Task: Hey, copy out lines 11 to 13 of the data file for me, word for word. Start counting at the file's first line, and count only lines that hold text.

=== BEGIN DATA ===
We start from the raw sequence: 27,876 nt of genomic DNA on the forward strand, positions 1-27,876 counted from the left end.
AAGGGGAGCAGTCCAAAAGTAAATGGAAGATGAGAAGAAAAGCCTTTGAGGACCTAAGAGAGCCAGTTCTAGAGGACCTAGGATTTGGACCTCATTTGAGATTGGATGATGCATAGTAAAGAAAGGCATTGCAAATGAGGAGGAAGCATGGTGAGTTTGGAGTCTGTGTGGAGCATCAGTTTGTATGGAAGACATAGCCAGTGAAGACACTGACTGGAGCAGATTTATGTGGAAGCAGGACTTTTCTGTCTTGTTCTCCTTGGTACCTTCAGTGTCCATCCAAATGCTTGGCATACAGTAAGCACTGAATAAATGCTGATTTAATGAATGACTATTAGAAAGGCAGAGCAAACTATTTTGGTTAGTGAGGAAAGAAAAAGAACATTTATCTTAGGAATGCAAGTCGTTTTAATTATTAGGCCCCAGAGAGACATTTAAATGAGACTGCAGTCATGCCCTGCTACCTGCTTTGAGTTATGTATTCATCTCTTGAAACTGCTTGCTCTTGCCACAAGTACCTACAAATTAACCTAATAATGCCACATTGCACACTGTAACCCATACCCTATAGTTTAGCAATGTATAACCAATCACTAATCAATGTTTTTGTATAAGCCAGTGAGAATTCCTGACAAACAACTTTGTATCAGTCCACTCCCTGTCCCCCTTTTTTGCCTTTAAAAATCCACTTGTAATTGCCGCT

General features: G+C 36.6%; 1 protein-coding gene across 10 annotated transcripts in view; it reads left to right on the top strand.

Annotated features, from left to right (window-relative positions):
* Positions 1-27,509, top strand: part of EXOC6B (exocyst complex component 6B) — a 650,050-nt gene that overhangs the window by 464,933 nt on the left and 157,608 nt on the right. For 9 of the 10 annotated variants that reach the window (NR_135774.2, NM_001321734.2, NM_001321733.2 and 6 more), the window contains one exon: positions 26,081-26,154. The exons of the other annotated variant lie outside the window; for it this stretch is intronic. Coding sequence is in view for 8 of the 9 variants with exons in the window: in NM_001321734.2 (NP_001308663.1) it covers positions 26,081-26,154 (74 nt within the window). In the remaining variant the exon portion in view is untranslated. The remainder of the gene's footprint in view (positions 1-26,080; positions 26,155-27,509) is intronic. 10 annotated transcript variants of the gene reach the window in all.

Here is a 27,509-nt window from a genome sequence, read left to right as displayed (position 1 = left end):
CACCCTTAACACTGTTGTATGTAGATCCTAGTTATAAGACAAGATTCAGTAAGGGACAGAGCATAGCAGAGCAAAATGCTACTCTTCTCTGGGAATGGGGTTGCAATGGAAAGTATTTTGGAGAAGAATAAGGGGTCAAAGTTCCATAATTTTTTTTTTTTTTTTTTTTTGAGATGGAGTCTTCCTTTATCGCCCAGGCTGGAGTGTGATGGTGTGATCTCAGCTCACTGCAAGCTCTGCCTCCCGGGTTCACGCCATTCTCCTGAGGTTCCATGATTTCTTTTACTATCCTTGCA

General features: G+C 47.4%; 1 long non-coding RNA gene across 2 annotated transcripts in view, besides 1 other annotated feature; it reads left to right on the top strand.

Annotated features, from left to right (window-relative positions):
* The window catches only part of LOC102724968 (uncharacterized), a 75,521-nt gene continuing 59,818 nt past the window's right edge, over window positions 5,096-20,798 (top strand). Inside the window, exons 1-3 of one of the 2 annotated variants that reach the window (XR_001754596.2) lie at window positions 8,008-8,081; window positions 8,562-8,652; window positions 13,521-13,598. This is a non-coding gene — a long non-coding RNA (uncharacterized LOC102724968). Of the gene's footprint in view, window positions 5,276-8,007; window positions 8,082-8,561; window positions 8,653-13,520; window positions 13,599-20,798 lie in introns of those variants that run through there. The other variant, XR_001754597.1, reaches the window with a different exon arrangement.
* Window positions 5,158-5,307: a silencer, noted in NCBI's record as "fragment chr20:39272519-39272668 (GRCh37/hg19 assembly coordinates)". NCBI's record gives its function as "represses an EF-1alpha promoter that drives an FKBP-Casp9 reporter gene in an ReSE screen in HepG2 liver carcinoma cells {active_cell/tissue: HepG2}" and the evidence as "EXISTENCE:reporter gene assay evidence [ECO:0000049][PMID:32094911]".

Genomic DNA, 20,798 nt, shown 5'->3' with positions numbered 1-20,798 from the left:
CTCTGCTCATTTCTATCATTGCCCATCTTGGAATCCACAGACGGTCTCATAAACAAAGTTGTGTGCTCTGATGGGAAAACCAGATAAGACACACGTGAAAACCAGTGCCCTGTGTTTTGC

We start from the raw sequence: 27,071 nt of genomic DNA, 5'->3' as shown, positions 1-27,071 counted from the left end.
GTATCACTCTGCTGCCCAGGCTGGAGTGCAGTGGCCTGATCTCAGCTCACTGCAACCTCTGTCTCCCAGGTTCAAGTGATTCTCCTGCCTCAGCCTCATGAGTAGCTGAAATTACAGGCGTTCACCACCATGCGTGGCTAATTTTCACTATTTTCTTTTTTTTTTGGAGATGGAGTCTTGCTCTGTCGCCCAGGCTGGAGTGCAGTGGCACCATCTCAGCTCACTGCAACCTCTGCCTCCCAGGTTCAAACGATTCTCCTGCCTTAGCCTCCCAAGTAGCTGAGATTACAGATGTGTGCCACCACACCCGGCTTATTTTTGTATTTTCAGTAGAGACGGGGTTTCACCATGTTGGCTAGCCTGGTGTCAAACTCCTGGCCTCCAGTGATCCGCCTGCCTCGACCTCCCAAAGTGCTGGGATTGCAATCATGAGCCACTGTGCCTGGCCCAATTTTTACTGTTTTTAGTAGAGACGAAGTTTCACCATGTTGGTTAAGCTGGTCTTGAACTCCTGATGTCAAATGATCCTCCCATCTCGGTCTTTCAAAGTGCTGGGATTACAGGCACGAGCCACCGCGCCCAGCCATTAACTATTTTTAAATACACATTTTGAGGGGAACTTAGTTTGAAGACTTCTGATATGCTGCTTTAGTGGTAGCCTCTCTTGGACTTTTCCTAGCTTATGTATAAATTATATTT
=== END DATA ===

* Window positions 5,158-5,307: a silencer, noted in NCBI's record as "fragment chr20:39272519-39272668 (GRCh37/hg19 assembly coordinates)". NCBI's record gives its function as "represses an EF-1alpha promoter that drives an FKBP-Casp9 reporter gene in an ReSE screen in HepG2 liver carcinoma cells {active_cell/tissue: HepG2}" and the evidence as "EXISTENCE:reporter gene assay evidence [ECO:0000049][PMID:32094911]".

Genomic DNA, 20,798 nt, shown 5'->3' with positions numbered 1-20,798 from the left:
CTCTGCTCATTTCTATCATTGCCCATCTTGGAATCCACAGACGGTCTCATAAACAAAGTTGTGTGCTCTGATGGGAAAACCAGATAAGACACACGTGAAAACCAGTGCCCTGTGTTTTGC